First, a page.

In a heavy-bottomed soup pot over medium heat, sauté the onion and garlic in the olive oil until it softens and begins to turn golden brown. Add a healthy pinch of salt, then add the chopped sweet potatoes, cumin and cinnamon, and chipotle (if you want to make this soup less spicy, just use a small spoonful of the adobo sauce in the can, rather than the whole chili. You can also omit the chipotle entirely and substitute a teaspoon of smoked paprika if you want it totally mild). Pour in the broth and bring to a boil. Reduce the heat to a simmer and cook until the sweet potatoes are totally soft, about 15-20 minutes. Let the soup cool slightly. Working in batches, purée the soup in a blender until smooth. (Use caution when blending hot liquids as pressure can build up and blow the top off the blender.) Return the soup to the pot and reward over low heat. Season to taste with salt and pepper. Garnish each bowl with a dollop of sour cream and chopped cilantro. This soup tastes even better the next day and freezes wonderfully.

Brown Butter Sweet Potato Pie

I’ve come to prefer sweet potato pie over pumpkin pie. The flavor is nearly identical, but the sweet potato version has a much silkier texture.

1 pre-baked pie shell (get my mom’s recipe for classic pie crust here: https://illinoistimes.com/article-10684-as-easy-as-pie.html)
2 ½ pounds sweet potatoes
½ cup unsalted butter
½ cup half and half
1 cup brown sugar, packed
2 eggs
1 teaspoon nutmeg
1 teaspoon cinnamon
½ teaspoon salt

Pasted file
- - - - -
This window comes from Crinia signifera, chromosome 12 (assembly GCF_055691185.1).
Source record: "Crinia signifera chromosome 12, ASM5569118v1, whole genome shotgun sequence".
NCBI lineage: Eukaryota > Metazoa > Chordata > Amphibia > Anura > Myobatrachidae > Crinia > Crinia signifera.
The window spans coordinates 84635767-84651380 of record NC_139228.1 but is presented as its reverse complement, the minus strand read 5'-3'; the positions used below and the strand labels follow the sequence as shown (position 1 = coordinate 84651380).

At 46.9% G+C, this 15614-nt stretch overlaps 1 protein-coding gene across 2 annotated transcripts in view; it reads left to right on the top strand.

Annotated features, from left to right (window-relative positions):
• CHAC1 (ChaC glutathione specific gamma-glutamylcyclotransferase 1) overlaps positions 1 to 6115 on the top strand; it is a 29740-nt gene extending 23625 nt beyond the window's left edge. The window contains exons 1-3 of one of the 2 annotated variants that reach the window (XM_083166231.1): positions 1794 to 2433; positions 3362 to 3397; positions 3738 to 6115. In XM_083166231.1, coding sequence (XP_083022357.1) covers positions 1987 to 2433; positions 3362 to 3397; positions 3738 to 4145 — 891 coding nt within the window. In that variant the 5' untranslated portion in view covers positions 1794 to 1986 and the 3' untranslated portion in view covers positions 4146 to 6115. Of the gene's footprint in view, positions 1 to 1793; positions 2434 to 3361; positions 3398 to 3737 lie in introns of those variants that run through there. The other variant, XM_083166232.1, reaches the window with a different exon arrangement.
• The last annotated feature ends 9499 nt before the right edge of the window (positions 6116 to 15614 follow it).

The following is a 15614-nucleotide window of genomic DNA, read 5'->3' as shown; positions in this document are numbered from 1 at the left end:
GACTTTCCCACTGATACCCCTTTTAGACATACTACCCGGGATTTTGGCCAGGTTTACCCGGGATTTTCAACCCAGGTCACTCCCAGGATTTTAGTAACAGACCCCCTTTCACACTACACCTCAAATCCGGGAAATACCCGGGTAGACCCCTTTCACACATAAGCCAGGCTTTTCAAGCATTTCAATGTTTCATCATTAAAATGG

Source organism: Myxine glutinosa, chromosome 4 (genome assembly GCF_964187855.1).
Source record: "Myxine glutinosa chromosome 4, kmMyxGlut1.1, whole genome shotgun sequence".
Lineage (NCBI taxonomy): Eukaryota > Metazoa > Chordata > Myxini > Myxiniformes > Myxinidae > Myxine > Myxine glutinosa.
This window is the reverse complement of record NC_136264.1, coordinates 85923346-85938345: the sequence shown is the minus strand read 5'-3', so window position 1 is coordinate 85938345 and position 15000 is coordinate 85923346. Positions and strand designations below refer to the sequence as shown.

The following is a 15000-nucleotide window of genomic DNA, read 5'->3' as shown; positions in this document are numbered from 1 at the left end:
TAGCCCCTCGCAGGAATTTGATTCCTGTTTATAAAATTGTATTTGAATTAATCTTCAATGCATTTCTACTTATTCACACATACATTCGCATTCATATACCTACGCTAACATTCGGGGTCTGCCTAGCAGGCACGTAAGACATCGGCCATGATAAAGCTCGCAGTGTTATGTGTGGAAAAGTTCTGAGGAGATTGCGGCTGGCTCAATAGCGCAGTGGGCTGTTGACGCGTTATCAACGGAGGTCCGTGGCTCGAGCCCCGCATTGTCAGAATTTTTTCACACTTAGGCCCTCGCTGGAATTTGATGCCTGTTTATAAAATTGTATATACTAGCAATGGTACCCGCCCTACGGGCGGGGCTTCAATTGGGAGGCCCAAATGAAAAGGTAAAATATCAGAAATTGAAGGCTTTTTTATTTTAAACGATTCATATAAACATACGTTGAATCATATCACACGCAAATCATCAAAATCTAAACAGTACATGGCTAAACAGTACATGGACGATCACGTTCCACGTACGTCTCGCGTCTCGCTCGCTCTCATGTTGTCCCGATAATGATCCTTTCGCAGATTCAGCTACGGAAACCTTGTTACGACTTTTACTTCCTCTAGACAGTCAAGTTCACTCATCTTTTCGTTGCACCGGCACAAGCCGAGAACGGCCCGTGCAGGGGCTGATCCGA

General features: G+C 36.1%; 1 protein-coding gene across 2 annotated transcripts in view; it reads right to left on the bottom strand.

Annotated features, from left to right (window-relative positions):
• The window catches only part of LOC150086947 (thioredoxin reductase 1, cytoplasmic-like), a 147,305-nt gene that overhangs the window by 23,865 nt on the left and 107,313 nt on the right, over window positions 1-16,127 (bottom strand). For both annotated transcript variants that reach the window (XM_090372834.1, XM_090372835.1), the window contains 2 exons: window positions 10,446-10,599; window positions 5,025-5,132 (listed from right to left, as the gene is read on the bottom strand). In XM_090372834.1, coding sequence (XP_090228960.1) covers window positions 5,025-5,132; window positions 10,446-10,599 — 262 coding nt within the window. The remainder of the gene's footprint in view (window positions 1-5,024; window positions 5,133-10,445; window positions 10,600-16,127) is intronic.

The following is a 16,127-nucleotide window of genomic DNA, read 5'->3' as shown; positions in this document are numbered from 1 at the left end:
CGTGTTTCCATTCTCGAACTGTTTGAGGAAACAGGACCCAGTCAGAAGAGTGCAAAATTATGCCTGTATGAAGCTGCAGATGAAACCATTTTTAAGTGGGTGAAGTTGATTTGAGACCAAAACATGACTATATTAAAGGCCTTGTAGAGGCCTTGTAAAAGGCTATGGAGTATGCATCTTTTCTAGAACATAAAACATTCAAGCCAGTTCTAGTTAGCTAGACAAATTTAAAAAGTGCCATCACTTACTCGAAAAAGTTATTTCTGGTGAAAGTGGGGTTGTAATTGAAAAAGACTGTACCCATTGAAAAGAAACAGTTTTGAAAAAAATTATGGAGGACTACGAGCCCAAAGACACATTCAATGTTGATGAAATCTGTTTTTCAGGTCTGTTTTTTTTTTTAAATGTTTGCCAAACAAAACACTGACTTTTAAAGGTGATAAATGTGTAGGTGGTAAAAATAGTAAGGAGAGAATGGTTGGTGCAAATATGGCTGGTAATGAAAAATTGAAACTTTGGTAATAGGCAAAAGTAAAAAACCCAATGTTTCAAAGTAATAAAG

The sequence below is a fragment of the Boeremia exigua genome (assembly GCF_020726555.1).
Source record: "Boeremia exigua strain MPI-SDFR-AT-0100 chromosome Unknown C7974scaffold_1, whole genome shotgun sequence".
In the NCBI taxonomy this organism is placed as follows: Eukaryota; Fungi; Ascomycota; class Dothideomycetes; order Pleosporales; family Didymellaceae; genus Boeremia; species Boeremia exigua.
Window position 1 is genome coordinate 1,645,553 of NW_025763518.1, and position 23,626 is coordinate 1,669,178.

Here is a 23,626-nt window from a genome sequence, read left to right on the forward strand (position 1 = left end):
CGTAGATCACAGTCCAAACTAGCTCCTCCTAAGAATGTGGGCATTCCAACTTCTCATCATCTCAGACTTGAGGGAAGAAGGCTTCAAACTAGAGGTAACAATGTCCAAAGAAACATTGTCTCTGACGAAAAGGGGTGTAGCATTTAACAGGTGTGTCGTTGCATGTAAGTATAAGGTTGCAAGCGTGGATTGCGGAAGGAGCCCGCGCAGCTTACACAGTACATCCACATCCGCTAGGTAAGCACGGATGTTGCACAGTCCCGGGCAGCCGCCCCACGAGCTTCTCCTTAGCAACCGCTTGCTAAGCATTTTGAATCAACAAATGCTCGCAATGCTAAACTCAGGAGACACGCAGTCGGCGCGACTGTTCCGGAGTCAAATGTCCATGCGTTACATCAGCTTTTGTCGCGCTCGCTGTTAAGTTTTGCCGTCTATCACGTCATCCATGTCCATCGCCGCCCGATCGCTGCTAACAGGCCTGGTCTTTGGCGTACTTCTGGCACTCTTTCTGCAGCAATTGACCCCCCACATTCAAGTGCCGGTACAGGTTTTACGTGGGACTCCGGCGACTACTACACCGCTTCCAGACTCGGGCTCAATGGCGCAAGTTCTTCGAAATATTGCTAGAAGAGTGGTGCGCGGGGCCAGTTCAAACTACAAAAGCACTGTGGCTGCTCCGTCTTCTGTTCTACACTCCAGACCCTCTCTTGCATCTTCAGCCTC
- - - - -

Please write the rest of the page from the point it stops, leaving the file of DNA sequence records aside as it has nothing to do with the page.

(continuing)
Prick the sweet potatoes with a fork and roast in the oven or microwave till cooked through, about 1 hour in a 350-degree oven or 8-10 minutes in the microwave. Set them aside to cool.

While the sweet potatoes cook, brown the butter. Place the butter in a saucepan over medium heat and melt it, stirring continually with a heatproof spatula. The butter will foam, then the foam will dissipate, then it will foam again. Meanwhile you will start to see little brown specks form as the milk solids begin to caramelize. Once it has foamed up a second time, remove from the heat and pour the hot brown butter (be sure to scrape up all the yummy brown specks) into a heatproof bowl and set aside to cool.

When sweet potatoes are cool, slice them in half and scoop out the flesh and place in the bowl of a food processor. Purée until totally smooth. Then add the cooled brown butter, half and half, brown sugar, eggs, spices and salt. Pour the sweet potato filling into your prepared pie shell and place in a preheated 350-degree oven for 45-60 minutes, until the filling is set and the pie doesn’t jiggle in the middle. Transfer to a rack and let it cool completely. Serve with whipped cream. 

About The Author

Ashley Meyer

Ashley Meyer has been cooking as long as she has been walking. The daughter of beloved former Illinois Times food columnist, Julianne Glatz, Ashley offers a fresh, inspired take on her mother’s culinary legacy. Ashley studied winemaking at Lincoln University in Christchurch, New Zealand and recently achieved the...